The reason this is important to conservatives specifically and to humanity at large, should be as obvious as the bias that exists in Hollywood. If our stories are to be told, if ancient stories are to be told, they have to capture the minds of readers who approach their choices from an economic standpoint colored heavily by a specific socio-political bent – whether they realize it or not. Market forces do not drive decisions, but ideological forces do. What that means is that the broad swath of experience that needs to be handed from generation to generation is narrowing considerably and in many cases it is being choked off. But it’s important to tell all stories because this is how we learn. This is how children learn and how – most importantly – conflict resolution is learned. “The Three Little Pigs,” “Jack in the Beanstalk,” “The Ugly Duckling” are all stories that are told to children to teach them about dealing with the world and about dealing with conflict and resolution in a way that not only entertains them but captures their attention. But it’s not just about children. We don’t finish that learning as we age. Stories teach us until the day we die whether we're hearing them or telling them. And when we tell them, our audience’s reception of them is colored by how they have been taught, largely through consuming other media, to perceive the actions, events and motives in the story. If only “Jack in the Beanstalk” is told, and only from the viewpoint of Giant as oppressor, we might then begin to see the Wolf as a freedom fighter in “The Three Little Pigs.” The “Ugly Duckling” could be portrayed as a tale of triumph over adversity, but if we are not to hear that aspect of it because it conflicts with the zeitgeist in Bel Aire, then we lose a valuable piece of knowledge and a valuable piece to the puzzle of who and what we are. What's more if only "Jack in the Beanstalk" is told and is told as a tale of social injustice, then the conflict-resolution learned in the story is violence - the giant is, after all, killed by Jack in the end. That's important because the audience is learning that violence is justified in this situation. But social injustice is an amorphous concept. Children can easily see bullying or a teacher playing favorites as social injustice and if they are taught repeatedly to deal with it through violence, then we have a problem. Certainly a leftist philosophy would see this a vital message, and as part of a spectrum, that's fine, but the problem here is that other messages are not making it through. It is important that stories are told and it is important that a wide range of stories are told from a wide range of viewpoints. Right now, those who seek to tell stories that do not fall into the prevalent philosophy face a hostile environment and if past experiences are any judge that environment will only get tougher.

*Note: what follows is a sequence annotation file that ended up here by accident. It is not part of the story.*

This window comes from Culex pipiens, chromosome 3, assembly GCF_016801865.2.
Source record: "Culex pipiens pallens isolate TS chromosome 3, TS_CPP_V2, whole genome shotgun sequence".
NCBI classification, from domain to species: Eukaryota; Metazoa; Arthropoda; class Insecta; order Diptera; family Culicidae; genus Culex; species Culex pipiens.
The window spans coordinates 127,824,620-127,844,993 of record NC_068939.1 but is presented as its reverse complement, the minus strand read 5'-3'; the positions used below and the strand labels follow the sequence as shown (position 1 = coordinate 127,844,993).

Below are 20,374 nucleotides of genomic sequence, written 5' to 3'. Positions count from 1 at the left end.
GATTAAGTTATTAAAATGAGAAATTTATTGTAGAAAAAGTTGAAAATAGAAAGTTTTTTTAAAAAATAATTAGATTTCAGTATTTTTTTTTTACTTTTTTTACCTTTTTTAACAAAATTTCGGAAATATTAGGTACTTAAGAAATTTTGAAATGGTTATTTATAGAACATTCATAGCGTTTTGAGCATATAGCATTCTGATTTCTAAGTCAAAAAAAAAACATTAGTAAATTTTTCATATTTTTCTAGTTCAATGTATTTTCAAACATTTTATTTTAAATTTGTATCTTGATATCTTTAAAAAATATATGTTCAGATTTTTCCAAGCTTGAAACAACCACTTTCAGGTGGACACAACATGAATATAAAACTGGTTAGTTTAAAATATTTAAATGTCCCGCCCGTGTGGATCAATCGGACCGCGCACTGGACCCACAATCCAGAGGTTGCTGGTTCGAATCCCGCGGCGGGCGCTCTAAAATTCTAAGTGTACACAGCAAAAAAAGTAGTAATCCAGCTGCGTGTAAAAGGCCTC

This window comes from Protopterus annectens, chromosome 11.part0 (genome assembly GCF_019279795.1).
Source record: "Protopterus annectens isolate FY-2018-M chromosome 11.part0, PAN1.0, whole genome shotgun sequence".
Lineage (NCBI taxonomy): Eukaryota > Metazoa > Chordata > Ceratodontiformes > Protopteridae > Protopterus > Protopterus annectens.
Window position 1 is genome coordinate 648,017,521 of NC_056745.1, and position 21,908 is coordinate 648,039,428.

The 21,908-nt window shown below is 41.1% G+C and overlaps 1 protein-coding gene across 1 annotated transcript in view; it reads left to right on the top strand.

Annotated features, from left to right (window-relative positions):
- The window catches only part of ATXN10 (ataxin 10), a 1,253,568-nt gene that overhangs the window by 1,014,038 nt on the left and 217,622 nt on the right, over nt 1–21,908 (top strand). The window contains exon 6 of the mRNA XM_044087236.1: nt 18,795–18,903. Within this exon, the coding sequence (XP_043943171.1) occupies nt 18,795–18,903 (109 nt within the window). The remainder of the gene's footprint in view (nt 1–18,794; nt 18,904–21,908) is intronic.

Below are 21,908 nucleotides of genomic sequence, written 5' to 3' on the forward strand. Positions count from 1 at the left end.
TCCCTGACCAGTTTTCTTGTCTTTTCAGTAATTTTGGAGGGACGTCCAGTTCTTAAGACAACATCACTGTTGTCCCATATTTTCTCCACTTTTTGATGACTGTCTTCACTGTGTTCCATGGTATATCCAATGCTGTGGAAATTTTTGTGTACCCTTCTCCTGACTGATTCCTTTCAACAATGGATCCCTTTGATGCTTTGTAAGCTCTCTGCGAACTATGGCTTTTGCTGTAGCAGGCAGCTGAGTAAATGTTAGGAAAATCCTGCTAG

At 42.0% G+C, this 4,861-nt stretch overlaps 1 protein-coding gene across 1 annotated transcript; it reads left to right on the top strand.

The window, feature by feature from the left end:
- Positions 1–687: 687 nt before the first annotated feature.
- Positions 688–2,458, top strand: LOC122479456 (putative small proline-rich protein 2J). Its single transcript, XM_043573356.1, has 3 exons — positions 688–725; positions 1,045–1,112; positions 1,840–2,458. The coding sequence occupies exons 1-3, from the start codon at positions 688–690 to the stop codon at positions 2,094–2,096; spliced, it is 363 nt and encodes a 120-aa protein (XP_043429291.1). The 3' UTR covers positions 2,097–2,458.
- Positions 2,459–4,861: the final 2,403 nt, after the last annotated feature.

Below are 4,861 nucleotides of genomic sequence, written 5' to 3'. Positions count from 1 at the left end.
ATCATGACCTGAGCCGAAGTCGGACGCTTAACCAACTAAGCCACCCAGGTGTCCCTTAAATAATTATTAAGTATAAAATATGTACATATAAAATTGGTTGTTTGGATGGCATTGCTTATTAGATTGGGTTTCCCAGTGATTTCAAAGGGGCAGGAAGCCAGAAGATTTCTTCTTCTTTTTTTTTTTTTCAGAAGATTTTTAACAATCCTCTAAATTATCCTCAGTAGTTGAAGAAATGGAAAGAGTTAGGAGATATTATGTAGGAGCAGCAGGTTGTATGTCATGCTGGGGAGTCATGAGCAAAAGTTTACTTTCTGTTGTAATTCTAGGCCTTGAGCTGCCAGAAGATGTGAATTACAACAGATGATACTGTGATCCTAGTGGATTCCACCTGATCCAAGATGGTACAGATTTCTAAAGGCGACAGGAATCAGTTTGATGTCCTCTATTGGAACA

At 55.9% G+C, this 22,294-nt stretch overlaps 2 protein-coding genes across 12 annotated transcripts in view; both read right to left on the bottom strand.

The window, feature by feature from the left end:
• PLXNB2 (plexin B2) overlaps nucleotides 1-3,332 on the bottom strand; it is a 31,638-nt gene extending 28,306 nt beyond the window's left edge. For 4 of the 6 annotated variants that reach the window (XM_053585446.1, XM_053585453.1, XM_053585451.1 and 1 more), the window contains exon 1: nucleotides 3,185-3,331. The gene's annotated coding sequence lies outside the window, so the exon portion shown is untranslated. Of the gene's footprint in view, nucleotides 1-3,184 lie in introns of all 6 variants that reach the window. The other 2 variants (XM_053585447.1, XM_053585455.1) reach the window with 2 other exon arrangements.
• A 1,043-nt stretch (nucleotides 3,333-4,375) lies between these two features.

We learn, as Dr. Helen suggests, through culture and in our world culture is more and more presented through media. Currently our media and therefore our culture is overseen by people of an inflexible philosophy. That is not healthy. The internet and the availability of inexpensive production equipment may help change this, but it won't unless people take them up and do so. Moreover, it won’t unless we aggressively guard and protect these outlets. Concepts like the “Fairness Doctrine” and “Net Neutrality” are living dragons licking their chops in anticipation of biting the heads off dissenters. Mass media, for the moment, still has the vast majority of the audience and it's where the stories are told it is where opinions are made. Some have taken to hiding in plain site, hiding messages and ideas within shows that appeal to that narrow audience in Beverly Hills but this is clearly not enough. The system must be changed. The human race is in danger of not only losing a vital link to its past, but heading in a dangerous direction. We are halfway down a slippery slope and so far there are only moguls ahead.